·      Improve the presentation with additional layers that contain text labels or images.

·      Create a print layout and drag the map into the layout.

·      Edit the print layout, adding any elements, resizing elements and placing elements as desired.

·      Print the layout or export it to a .pdf or other file format such as .ai for further processing in other programs.

·      If desired, publish the map to the web using the Manifold Internet Map Server .


Each of the above steps may involve nuances. For example, we will likely open and review various drawings before we decide which will be used in our project. If we don't have necessary drawings on hand we will have to locate them or create them.


Importing drawings from other GIS or CAD formats may be very easy, or it may involve some detective work to uncover what projections or other parameters were used to create them and manual adjustment of drawing properties.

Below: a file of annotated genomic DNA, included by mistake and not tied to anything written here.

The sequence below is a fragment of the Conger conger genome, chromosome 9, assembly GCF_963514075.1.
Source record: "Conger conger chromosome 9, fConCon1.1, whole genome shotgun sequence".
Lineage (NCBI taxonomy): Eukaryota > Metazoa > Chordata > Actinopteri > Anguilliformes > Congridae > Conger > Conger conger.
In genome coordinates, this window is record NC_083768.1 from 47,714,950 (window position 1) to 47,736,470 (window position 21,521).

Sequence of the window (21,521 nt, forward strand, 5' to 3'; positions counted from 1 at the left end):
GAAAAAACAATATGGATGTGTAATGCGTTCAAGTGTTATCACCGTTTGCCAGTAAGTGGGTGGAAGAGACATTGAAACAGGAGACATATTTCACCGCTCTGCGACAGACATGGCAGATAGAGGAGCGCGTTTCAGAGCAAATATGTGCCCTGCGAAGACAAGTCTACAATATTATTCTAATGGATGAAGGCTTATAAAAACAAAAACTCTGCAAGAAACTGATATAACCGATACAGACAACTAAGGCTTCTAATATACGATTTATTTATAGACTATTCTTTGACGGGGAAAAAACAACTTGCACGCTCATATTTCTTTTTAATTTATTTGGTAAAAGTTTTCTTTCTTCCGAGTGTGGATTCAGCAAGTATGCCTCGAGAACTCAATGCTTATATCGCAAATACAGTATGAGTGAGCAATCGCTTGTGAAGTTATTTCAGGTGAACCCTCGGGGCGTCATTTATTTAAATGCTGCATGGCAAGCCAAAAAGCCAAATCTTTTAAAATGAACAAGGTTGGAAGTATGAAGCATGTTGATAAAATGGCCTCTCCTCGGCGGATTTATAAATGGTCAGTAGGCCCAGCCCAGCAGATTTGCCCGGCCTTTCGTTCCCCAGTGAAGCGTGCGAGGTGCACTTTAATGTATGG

It's often the case that drawings we use in a map will require editing. For example, perhaps we want to create a map of France and Germany but the only drawings we have available show all of Europe. We can copy only the objects for France and Germany and paste them into a new drawing that we will use.


Or, perhaps we are using a large, complex data set like TIGER/Line where part of the art of using the drawings is getting rid of very many unwanted items such as lines that show various grids or special zones in which we have no interest.


Editing will often make use of numerous Manifold tools and will require more advanced skills. For example, we might want to create a map of a single county that shows streams and rivers in the county, but perhaps the drawing of streams that we have shows streams as continuous lines that extend past the boundaries of individual counties. In that case, we'll have to learn enough about Manifold editing tools to "cookie cut" the streams with county outlines so that we can delete those parts of the streams lines that extend past the county boundary.